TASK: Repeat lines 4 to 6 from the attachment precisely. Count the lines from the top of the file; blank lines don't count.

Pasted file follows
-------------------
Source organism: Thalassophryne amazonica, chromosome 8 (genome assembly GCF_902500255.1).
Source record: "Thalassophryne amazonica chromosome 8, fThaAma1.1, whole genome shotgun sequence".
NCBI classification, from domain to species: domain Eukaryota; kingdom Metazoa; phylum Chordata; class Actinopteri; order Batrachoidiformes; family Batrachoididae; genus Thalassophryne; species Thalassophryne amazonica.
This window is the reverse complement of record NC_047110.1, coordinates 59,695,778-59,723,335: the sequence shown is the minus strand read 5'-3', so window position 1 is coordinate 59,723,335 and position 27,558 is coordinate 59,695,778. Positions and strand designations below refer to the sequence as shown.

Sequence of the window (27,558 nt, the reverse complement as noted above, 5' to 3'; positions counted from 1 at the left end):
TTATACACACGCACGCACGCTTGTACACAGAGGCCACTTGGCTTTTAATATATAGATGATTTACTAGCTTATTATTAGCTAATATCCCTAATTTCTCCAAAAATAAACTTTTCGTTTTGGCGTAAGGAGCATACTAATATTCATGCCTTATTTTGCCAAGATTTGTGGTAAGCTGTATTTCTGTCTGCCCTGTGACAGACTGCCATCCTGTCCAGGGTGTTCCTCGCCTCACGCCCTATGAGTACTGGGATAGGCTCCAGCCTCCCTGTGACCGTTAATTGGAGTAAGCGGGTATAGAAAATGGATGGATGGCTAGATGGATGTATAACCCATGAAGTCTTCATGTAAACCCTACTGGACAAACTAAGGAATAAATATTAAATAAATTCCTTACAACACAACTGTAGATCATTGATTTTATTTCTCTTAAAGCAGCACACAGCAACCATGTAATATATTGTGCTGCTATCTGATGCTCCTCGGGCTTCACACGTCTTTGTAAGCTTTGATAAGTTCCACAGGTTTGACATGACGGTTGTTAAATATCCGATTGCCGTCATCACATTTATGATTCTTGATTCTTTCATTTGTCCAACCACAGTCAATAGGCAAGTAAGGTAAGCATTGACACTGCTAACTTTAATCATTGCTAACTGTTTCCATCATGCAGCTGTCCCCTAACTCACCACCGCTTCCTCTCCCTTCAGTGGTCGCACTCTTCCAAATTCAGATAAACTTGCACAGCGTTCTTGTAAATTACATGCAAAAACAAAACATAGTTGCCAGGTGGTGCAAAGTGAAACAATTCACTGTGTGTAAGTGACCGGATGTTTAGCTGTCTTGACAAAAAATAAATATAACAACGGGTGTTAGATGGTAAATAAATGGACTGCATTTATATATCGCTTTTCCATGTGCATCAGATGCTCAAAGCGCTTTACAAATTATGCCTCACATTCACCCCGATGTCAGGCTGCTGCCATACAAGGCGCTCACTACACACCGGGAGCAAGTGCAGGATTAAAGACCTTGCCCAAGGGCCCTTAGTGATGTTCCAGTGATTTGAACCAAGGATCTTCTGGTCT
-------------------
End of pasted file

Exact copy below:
This window is the reverse complement of record NC_047110.1, coordinates 59,695,778-59,723,335: the sequence shown is the minus strand read 5'-3', so window position 1 is coordinate 59,723,335 and position 27,558 is coordinate 59,695,778. Positions and strand designations below refer to the sequence as shown.

Sequence of the window (27,558 nt, the reverse complement as noted above, 5' to 3'; positions counted from 1 at the left end):
TTATACACACGCACGCACGCTTGTACACAGAGGCCACTTGGCTTTTAATATATAGATGATTTACTAGCTTATTATTAGCTAATATCCCTAATTTCTCCAAAAATAAACTTTTCGTTTTGGCGTAAGGAGCATACTAATATTCATGCCTTATTTTGCCAAGATTTGTGGTAAGCTGTATTTCTGTCTGCCCTGTGACAGACTGCCATCCTGTCCAGGGTGTTCCTCGCCTCACGCCCTATGAGTACTGGGATAGGCTCCAGCCTCCCTGTGACCGTTAATTGGAGTAAGCGGGTATAGAAAATGGATGGATGGCTAGATGGATGTATAACCCATGAAGTCTTCATGTAAACCCTACTGGACAAACTAAGGAATAAATATTAAATAAATTCCTTACAACACAACTGTAGATCATTGATTTTATTTCTCTTAAAGCAGCACACAGCAACCATGTAATATATTGTGCTGCTATCTGATGCTCCTCGGGCTTCACACGTCTTTGTAAGCTTTGATAAGTTCCACAGGTTTGACATGACGGTTGTTAAATATCCGATTGCCGTCATCACATTTATGATTCTTGATTCTTTCATTTGTCCAACCACAGTCAATAGGCAAGTAAGGTAAGCATTGACACTGCTAACTTTAATCATTGCTAACTGTTTCCATCATGCAGCTGTCCCCTAACTCACCACCGCTTCCTCTCCCTTCAGTGGTCGCACTCTTCCAAATTCAGATAAACTTGCACAGCGTTCTTGTAAATTACATGCAAAAACAAAACATAGTTGCCAGGTGGTGCAAAGTGAAACAATTCACTGTGTGTAAGTGACCGGATGTTTAGCTGTCTTGACAAAAAATAAATATAACAACGGGTGTTAGATGGTAAATAAATGGACTGCATTTATATATCGCTTTTCCATGTGCATCAGATGCTCAAAGCGCTTTACAAATTATGCCTCACATTCACCCCGATGTCAGGCTGCTGCCATACAAGGCGCTCACTACACACCGGGAGCAAGTGCAGGATTAAAGACCTTGCCCAAGGGCCCTTAGTGATGTTCCAGTGATTTGAACCAAGGATCTTCTGGTCT